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Many Miss Out on Stroke Treatment

Less than quarter of victims get to hospital quickly enough to limit damage, study shows

THURSDAY, Aug. 7 (HealthDay News) -- Most people who have strokes don't act quickly enough to get the clot-dissolving treatment that can limit brain damage, a new study finds.

"One of the problems is that a lot of people don't realize that they are having a stroke," said Kathryn M. Rose, a research associate professor of epidemiology at the University of North Carolina, and author of a report in the Aug. 8 online issue of Stroke. "There still needs to be a lot of education in the community for people to recognize these symptoms, and when you recognize them, call 911."

Hospital personnel can share some of the blame for tardy treatment, Rose added. "There is also delay time among people who get to the hospital quickly, so there is room for the medical community to act," she said.

Rose and her colleagues studied data on 15,117 people treated for strokes at 46 hospitals in North Carolina between 2005 and 2008. Treatment for an ischemic stroke, in which a clot blocks a blood vessel in the brain, is injection of clot-dissolving tissue plasminogen activator (tPA), but that is effective only in the first three hours after a stroke occurs.

In practice, that means arriving at a treatment center within two hours, Rose said, because, "once you get there, you need to be diagnosed. There's a very narrow window in which you can get treatment."

Only 23 percent of the people in the study arrived at hospitals within two hours of the onset of symptoms. The recommendation is that someone suspected of having a stroke should have a computerized tomography scan within 35 minutes to confirm the diagnosis. Of the 3,549 people who arrived within two hours of symptoms, only 23.6 percent had a CT scan in the recommended times.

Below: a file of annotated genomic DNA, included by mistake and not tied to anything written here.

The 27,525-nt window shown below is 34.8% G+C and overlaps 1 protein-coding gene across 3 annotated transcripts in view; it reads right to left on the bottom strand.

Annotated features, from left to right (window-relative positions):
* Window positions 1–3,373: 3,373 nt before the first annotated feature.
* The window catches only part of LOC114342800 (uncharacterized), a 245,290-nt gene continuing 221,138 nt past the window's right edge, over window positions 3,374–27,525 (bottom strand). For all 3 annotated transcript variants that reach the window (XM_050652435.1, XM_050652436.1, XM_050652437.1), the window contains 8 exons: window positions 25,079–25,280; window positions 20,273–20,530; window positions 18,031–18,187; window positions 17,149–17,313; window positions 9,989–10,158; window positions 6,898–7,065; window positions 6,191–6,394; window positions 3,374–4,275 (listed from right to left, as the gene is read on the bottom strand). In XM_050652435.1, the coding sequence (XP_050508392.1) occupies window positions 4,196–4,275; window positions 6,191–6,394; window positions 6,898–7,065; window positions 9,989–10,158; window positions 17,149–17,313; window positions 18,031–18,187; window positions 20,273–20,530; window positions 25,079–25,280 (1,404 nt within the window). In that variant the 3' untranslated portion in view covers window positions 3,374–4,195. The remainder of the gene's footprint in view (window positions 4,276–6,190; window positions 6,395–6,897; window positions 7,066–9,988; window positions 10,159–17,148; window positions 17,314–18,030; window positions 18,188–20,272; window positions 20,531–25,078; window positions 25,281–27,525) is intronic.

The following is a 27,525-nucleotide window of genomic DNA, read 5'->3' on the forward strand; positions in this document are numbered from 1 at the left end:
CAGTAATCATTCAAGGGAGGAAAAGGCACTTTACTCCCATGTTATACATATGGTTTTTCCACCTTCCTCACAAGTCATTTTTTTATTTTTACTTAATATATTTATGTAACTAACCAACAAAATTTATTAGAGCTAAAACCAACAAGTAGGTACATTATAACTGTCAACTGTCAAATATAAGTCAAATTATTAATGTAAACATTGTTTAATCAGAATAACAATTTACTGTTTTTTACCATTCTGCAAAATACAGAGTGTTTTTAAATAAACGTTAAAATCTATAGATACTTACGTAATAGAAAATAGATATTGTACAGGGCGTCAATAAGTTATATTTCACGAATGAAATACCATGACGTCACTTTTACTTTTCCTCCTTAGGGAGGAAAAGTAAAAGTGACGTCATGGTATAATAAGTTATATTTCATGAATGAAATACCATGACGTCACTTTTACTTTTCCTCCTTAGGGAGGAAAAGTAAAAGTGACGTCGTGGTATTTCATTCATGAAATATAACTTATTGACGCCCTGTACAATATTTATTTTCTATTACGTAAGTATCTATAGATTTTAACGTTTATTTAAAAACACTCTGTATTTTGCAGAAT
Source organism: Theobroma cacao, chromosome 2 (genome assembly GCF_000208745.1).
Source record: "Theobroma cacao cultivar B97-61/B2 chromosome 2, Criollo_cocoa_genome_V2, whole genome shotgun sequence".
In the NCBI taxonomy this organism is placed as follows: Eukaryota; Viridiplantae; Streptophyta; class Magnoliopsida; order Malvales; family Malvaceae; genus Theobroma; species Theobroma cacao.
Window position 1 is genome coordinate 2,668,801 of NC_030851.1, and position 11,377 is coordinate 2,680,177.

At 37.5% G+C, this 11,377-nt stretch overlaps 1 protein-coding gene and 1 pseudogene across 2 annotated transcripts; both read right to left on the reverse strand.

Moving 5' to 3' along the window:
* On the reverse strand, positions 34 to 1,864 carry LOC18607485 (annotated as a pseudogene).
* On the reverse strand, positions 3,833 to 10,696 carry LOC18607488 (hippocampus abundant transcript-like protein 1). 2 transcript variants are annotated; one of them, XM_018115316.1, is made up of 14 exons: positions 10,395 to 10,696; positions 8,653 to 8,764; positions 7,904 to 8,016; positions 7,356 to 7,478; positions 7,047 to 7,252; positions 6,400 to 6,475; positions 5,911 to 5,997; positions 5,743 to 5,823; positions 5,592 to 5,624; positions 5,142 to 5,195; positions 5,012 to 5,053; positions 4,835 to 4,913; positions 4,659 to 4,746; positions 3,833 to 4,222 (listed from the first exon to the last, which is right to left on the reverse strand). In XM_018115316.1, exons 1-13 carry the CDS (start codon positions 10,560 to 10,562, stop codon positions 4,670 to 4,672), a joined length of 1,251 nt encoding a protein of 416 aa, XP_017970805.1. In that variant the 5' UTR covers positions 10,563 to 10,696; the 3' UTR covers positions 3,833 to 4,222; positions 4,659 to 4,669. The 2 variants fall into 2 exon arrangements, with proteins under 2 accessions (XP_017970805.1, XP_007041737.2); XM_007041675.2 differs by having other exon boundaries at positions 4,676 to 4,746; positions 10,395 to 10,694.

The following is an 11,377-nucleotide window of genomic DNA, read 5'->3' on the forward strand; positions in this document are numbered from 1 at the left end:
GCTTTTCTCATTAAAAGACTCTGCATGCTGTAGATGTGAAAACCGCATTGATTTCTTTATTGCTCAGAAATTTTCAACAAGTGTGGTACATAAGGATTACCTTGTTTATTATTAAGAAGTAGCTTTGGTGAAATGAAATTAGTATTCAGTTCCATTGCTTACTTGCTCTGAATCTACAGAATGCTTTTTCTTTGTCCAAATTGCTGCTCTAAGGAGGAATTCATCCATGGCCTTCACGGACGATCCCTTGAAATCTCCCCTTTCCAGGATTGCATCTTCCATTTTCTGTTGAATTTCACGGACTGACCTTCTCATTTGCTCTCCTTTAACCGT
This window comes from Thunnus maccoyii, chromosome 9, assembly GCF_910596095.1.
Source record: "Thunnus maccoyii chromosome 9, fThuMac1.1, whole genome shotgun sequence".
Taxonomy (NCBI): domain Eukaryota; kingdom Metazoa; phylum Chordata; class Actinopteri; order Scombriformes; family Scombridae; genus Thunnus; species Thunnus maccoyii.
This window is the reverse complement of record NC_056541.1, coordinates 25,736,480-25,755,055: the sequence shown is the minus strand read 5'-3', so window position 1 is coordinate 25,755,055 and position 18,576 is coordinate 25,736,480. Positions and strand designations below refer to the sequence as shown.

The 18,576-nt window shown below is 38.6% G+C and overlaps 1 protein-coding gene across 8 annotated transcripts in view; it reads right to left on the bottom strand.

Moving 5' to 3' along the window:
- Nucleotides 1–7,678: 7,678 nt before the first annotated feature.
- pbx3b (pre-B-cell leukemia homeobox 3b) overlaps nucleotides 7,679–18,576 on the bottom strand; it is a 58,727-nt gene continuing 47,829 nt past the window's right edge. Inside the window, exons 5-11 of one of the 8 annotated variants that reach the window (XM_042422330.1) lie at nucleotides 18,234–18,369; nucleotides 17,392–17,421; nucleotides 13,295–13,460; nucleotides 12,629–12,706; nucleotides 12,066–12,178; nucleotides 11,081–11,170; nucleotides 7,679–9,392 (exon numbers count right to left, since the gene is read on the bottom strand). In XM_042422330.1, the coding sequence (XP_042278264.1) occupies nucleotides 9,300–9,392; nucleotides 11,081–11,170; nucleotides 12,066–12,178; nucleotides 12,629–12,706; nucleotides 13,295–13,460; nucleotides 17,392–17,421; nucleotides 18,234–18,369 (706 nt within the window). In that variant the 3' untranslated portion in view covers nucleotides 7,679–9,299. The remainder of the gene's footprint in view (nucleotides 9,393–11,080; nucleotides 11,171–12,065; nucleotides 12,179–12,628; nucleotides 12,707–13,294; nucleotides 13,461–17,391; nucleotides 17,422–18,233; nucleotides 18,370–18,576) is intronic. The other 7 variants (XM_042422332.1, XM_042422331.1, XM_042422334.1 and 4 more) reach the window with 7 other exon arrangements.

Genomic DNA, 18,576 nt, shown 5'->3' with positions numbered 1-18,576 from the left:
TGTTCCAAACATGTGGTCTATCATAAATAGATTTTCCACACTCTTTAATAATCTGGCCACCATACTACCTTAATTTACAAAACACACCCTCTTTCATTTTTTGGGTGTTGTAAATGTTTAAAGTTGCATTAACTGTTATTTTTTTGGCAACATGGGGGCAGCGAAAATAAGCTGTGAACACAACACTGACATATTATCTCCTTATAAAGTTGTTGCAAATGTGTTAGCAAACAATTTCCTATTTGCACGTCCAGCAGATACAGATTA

"We found that women were less likely to get timely treatment," Rose said. "Also, treatment was faster in hospitals that were certified stroke centers, which have a formal plan for diagnosis and treatment."

Another important influence was the way people got to a hospital. "They were treated more quickly when they arrived by ambulance," Rose said. "It is better to call the EMS than to take yourself to the hospital."

People brought in by ambulance by the emergency medical service were twice as likely to get a timely CT scan, the study found. And while gender made a difference, race, health insurance status, time of day or weekend arrival did not.

"The whole thing is recognizing a stroke on both ends, the person who is having it, getting to the hospital in timely fashion, and also when they arrive at the hospital," said Dr. Claudette Brooks, an assistant professor of neurology at West Virginia University, and a spokeswoman for the American Stroke Association.

Brooks said she instructs people who believe they are having a stroke to get to the emergency room immediately, preferably by calling 911. If they do insist on driving to the hospital, they should call ahead, "so that when they walk in, they are not given a number by someone and put in a corner for several hours."

She advises against driving because, "if something happens, and it is a very severe stroke, and someone suddenly stops breathing, what are you going to do, stop the car and give CPR?"

While diagnosis and treatment might be quicker at a hospital with a stroke center, "the important thing is to get to any hospital right away," Brooks said.

The American Stroke Association teaches the public to watch for these warning signs:

  • Sudden numbness or weakness of the face, arm or leg, especially on one side of the body.
  • Sudden confusion, trouble speaking or understanding.
  • Sudden trouble seeing in one or both eyes.
  • Sudden trouble walking, dizziness, loss of balance or coordination.
  • Sudden, severe headache with no know cause.

More information

For more on stroke, go to American Heart Association.

SOURCES: Kathryn M. Rose, Ph.D., research associate professor, epidemiology, University of North Carolina, Chapel Hill; Claudette Brooks, M.D., assistant professor, neurology, West Virginia University, Morgantown; Aug. 8, 2008, Stroke, online

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